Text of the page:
Earthquake and Tsunami Warning in Japan? Deep-Sea 'Oarfish' Associated With Bad Omen Sparks Fear
Tsunami warning in Japan after spotting oarfish (Photo Credits: Instagram and Flickr)

Japan is on a high alert of tsunami and earthquakes and the reason has nothing to do with any warnings from the meteorological department. A giant-sea fish is a reason for this prediction. Fishermen have caught oarfish, a deep-sea fish which is associated with disaster in Japanese mythology! Finding an oarfish is said to be a sign of doomsday and the fishermen caught not one but two of these giant fishes alive recently. Since these fishes are said to live into deep waters, they only come to the surface when there is a possibility of a natural disaster. Thus the people of Japan are on a warning of a tsunami or an earthquake. The Doomsday Clock Says We Are Just Two Minutes Away From Apocalypse! What Does it Mean and Should You Be Worried?

Japan has experienced some worst disasters of tsunamis and earthquakes in the past. Yomitan fisheries cooperative association told the CNN, "The two oarfish were swimming vigorously in the nets. They looked mysterious and beautiful." These fish are called as "Ryugu no tsukai" in Japanese, which translates to "Messenger from the Sea God's Palace." It is associated with a bad omen. Japan Earthquake: Tremors Measuring 5.6 on Richter Scale Hits Hokkaido.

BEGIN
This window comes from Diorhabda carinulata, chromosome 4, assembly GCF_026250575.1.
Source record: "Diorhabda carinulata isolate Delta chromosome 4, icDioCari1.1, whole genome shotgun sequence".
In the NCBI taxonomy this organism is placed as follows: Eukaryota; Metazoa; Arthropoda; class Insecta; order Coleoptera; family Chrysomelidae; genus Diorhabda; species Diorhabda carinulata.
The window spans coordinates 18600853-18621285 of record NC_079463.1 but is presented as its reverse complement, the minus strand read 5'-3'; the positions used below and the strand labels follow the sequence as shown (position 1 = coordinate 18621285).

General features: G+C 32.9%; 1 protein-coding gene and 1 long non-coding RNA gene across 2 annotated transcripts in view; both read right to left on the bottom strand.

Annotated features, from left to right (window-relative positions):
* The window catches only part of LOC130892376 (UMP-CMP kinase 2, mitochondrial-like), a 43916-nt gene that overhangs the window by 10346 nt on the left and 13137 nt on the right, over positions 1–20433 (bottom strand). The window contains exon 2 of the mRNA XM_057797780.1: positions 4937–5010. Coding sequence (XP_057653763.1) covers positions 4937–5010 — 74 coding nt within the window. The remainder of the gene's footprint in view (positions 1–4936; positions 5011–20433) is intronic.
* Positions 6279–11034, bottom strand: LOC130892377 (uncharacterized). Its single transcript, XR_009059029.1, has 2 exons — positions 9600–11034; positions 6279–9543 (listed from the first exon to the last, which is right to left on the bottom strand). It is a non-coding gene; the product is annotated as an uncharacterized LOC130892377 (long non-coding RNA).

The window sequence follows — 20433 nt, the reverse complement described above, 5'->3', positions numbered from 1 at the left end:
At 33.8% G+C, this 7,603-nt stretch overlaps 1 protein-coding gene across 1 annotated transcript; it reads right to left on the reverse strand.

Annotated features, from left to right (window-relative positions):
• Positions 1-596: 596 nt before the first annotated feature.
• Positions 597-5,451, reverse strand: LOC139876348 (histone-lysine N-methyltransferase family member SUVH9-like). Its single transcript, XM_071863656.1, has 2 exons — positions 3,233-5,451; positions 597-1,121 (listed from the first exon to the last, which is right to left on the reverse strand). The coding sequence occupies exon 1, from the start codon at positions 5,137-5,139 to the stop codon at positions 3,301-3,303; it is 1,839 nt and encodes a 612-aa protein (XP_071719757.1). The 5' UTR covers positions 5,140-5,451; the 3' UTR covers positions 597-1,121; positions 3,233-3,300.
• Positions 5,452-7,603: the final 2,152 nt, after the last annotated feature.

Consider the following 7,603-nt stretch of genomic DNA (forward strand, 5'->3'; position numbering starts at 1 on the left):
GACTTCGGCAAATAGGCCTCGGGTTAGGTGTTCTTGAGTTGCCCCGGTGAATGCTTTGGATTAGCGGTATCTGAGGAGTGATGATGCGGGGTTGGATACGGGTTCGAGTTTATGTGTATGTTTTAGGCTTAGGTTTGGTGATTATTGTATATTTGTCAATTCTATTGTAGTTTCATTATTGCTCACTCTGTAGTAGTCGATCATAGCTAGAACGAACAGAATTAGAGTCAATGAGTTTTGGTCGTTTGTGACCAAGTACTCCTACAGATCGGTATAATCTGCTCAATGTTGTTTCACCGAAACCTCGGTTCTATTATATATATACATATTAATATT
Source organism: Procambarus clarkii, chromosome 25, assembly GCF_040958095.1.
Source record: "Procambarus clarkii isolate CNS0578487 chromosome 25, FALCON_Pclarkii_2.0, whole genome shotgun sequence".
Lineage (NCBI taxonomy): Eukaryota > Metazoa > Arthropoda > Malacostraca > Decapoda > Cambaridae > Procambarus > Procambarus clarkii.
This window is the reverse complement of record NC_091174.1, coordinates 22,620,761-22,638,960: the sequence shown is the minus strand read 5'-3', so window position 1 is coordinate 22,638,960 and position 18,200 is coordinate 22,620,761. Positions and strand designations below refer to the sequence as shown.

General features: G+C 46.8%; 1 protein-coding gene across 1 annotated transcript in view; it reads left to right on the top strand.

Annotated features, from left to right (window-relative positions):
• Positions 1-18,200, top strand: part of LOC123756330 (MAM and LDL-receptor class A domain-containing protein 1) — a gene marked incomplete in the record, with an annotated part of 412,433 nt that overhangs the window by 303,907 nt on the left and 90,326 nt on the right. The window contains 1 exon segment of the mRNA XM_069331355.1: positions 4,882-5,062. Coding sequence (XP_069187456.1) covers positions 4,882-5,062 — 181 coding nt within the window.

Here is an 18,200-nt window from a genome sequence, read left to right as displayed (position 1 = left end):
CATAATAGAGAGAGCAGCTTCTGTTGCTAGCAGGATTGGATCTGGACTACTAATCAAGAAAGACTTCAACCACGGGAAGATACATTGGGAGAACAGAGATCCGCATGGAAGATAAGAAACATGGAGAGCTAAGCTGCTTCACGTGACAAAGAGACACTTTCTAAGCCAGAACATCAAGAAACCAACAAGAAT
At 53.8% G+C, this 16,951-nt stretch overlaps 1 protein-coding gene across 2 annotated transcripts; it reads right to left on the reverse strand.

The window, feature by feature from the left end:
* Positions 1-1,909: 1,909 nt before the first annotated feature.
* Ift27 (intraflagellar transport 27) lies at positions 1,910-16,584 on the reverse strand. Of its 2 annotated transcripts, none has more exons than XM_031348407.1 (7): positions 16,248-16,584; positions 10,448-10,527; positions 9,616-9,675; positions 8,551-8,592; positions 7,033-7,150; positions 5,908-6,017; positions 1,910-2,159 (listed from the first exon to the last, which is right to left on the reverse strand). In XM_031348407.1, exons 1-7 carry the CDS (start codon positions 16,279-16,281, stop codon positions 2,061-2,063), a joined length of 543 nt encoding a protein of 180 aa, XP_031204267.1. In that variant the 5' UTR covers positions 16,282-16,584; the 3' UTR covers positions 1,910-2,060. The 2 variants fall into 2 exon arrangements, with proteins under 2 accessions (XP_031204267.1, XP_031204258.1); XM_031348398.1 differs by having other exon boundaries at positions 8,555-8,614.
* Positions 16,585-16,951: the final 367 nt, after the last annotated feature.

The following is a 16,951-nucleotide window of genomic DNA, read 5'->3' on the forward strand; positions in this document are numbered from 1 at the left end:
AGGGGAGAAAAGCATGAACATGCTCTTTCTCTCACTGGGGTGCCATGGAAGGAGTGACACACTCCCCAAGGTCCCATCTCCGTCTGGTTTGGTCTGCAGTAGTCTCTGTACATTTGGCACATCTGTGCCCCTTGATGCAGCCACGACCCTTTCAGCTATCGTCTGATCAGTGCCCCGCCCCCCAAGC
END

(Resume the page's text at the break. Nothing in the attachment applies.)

Here's a Picture of Oarfish That is Associated With Bad Omen in Japan


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While it can be dismissed as just a belief, the people of Japan have experienced the bad spell after spotting the fish in the past. In the year 2010, about a dozen on oarfish had washed up ashore the Japanese coast. In the year 2011, there was an earthquake and tsunami in Fukushima which killed about 20,000 people. Since then, the belief that spotting of an oarfish indicates natural disasters is prevalent.

The scientists however, have dismissed the claim that these deep-sea fishes have anything to do with natural disasters. They said that it could be an effect of global warming that the changes in the temperature could have forced the fishes to come upward near the surface.